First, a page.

Capuchinbird - Atta Lodge, Guyana

Soon we had arrived at the stakeout spot, located a few dozen meters off of the narrow sidetrail. The target species was a plump, ground-dwelling bird called a Spotted Antpitta, a rarely seen species known from northern Amazonia. Antpittas are shy, skulky birds that prefer to walk or dash on foot as opposed to fly, and many of the species stick to the darkest forests or deepest cover. Most encounters with antpittas are by hearing the unique whistles that males produce at dusk and dawn, and occasionally they can be drawn closer to the observer by whistling back.

We waited and Delon attempted to call the bird in, while Laura and I carefully scanned the undergrowth. Due to the time of day the antpitta was not easily drawn in, but after several minutes a small, brown bird with droopy wings and no evident tail hopped onto a branch deep in the undergrowth.

Spotted Antpitta - Atta Lodge, Guyana

We set up the scope on the bird, eventually managing a mostly un-obscured view of him through the tangle of leaves and twigs, and the antpitta was content to stand there on his branch while we watched. He then sang a few times of his own in response to the competitor singing in his territory.


We had our fill through the scope and made our way back to the lodge for lunch, thrilled with the success of our little walk. Along the way we detected a few more birds in the forest along with several Striped Forest Whiptails in the sunny patches.

Fulvous-crested Tanager - Atta Lodge, Guyana

Black-necked Aracari - Atta Lodge, Guyana

We returned to the lodge for lunch and were pleasantly surprised to see that Juha was back. We had enjoyed his company at Karanambu and he would be staying here at Atta for a night as well. We also met Ian and Siobhan, who were from California and traveling through Guyana and Suriname. We enjoyed chatting with them all at lunch; it was kind of nice not being the only ones at a lodge again!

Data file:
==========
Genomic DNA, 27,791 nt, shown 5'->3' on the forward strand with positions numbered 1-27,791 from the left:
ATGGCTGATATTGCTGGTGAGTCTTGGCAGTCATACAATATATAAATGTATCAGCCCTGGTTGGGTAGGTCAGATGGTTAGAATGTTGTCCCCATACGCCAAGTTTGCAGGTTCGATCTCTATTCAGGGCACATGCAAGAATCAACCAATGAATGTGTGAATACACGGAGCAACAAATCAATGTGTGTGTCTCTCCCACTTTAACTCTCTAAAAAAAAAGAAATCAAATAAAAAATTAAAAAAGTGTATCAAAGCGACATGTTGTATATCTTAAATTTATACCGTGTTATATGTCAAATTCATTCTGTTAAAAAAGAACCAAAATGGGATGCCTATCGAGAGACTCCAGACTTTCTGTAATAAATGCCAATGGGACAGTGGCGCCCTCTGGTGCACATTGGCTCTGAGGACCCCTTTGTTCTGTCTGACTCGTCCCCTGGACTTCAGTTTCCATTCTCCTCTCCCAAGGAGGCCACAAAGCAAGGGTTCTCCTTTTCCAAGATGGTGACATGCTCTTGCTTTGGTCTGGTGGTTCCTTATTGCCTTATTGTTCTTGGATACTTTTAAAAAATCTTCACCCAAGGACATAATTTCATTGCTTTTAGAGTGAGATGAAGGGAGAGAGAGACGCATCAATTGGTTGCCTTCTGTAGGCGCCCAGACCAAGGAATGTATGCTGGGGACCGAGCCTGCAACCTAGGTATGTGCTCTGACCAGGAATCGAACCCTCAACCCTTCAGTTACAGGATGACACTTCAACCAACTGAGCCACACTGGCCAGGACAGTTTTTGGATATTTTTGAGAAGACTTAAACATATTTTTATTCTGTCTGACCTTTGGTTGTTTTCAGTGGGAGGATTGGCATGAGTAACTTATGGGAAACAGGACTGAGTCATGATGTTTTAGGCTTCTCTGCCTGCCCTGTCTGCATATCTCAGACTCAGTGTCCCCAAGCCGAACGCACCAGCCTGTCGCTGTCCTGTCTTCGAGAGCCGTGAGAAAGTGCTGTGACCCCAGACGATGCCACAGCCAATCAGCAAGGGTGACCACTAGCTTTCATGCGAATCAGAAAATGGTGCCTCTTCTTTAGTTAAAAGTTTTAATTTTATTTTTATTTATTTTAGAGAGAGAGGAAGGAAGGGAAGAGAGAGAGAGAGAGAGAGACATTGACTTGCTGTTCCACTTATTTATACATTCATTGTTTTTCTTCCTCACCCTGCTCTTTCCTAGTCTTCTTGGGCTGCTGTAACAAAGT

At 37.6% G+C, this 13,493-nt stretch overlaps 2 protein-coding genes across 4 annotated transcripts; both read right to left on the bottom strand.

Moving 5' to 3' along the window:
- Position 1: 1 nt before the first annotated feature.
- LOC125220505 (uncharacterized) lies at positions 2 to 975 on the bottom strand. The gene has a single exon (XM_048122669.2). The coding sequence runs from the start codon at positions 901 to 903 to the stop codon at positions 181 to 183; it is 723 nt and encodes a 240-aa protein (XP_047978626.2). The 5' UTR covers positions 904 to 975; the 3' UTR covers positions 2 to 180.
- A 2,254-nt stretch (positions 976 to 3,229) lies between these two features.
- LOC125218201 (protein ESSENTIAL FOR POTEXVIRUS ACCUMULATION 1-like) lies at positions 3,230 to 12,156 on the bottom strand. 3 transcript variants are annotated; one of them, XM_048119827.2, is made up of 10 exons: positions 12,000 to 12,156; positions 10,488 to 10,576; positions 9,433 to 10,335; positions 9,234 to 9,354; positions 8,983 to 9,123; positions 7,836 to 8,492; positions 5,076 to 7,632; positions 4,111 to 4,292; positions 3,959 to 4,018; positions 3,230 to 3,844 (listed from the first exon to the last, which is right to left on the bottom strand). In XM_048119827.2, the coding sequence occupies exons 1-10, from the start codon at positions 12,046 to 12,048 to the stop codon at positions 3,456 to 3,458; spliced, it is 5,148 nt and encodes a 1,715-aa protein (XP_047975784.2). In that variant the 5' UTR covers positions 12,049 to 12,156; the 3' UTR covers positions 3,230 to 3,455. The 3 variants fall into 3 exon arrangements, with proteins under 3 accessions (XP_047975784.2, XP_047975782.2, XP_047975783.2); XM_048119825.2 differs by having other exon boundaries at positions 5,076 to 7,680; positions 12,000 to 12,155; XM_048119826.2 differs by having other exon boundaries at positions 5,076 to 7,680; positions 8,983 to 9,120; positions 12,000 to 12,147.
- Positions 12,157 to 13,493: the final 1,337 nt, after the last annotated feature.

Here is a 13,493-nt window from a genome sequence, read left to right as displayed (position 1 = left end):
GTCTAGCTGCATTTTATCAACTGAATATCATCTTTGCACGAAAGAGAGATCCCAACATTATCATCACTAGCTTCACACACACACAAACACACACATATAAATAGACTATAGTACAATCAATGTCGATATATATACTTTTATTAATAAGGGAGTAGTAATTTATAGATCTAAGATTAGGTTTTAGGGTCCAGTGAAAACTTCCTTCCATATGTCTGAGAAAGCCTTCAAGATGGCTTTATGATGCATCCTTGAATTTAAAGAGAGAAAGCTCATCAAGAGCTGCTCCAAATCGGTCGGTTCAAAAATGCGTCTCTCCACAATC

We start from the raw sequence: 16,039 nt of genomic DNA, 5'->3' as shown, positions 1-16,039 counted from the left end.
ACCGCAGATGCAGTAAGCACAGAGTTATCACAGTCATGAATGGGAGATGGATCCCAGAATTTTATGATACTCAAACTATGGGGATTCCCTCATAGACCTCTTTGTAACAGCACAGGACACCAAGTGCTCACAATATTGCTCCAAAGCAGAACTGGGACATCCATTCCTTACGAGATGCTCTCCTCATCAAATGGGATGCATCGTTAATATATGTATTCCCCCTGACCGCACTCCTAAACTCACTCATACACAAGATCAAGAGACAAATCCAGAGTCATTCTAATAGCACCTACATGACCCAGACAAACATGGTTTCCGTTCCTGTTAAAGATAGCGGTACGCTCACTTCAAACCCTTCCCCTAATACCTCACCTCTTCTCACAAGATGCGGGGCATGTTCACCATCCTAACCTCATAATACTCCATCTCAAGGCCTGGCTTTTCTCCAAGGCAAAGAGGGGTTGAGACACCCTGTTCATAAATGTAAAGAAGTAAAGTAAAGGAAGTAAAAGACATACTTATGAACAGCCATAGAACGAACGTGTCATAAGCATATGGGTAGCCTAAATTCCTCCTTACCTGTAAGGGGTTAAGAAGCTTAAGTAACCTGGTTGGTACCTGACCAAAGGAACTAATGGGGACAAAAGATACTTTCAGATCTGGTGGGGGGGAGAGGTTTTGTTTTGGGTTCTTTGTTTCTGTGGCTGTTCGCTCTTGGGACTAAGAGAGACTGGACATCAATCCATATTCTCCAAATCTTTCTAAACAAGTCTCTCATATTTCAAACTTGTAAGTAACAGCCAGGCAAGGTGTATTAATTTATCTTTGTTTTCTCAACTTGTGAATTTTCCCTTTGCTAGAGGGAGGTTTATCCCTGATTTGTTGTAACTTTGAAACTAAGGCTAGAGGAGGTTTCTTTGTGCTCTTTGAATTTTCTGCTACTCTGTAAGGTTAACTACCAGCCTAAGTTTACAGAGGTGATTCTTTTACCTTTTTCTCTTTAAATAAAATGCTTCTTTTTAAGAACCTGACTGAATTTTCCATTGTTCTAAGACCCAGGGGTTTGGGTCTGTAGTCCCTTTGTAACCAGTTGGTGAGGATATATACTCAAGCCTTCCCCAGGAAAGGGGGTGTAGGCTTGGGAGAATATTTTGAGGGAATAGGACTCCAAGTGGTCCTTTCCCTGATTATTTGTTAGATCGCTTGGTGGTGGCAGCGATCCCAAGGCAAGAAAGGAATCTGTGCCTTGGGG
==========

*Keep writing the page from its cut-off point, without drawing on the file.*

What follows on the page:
After lunch, one of the other guides at the lodge named Kendrick found a Brown-throated Three-toed Sloth near the forest edge, and called us over. Just like that we had seen five toes worth of sloth for the day!

Brown-throated Three-toed Sloth - Atta Lodge, Guyana

Laura watching the Brown-throated Three-toed Sloth - Atta Lodge, Guyana


Laura and I relaxed for the rest of the afternoon, taking time to do laundry, read, and hang out during the hottest part of the day. I scoped the forest edge with Delon in the mid-afternoon, our scopes positioned nicely in the shade, as occasionally birds passed through the gap in the forest. I added a few more life birds in Yellow-backed Tanager, Yellow-throated Woodpecker and a heard only Paradise Jacamar, while we also spotted two more Dusky Purpletufts (photo near the start of this blog post).

Around 4:00 PM Delon, Laura and I headed out on foot down the entrance road. Our plan was to walk alongside the highway for the rest of the afternoon, and stay out until dusk before walking back.

 Highway near Atta Lodge, Guyana

The highway linking the capital of Georgetown to the Brazilian city of Boa Vista consists of an infrequently traversed, gravel road that can be severely potholded and impassible during the rainy season. In this stretch of Guyana the road is an amazing location to watch for wildlife. Birds can be found along the forest edge or flying overhead, cotingas are frequently seen at the tops of the trees, and there is always the potential to see mammals crossing the road. During the course of the late afternoon and evening, only three vehicles passed by us.

The birding was incredible and new species began appearing - Gray Antbird, Silver-beaked Tanager, Guianan Streaked-Antwren and Golden-winged Parakeet.

Guianan Streaked-Antwren - Highway near Atta Lodge, Guyana

We worked our way southwest along the highway, in the direction of Annai. The birding was awesome and as the afternoon wore on the activity increased. This Plumbeous Kite was courting a female, catching a dragonfly to bring to her. His attempts must have been successful, as we saw them mating a few minutes later.

Plumbeous Kite - Highway near Atta Lodge, Guyana

Love was in the air. Continuing on we passed the first of two active Scarlet Macaw nests, with one of the adults announcing its presence and swooping in, landing on the tree containing the nest (and the other individual). The pair preceded to preen each other's plumage, sitting together on a branch for quite a while. This was my first time seeing Scarlet Macaws in the wild, satisfying a long-held dream of mine!
Scarlet Macaws - Highway near Atta Lodge, Guyana

The macaws were not the only Psittaciformes represented, as we observed seven other species along the highway. It was a good way to practice their identification. Parrots and parakeets can sometimes be difficult to identify since many of them are largely green, and most are only commonly observed in flight. The majority of species are quite vocal but the calls are also relatively similar in a lot of cases. With all of the flyover parrots it became easier to identify individuals based off their calls or flight style. The Blue-headed Parrot (below) is one of the easier species, since individuals often travel in pairs or small groups in single file, usually separated by a large distance, and each bird calls singly at regularly spaced intervals. The blue head appears dark from a significant distance, making visual  identification in flight easy if the lighting is adequate.

Blue-headed Parrot - Highway near Atta Lodge, Guyana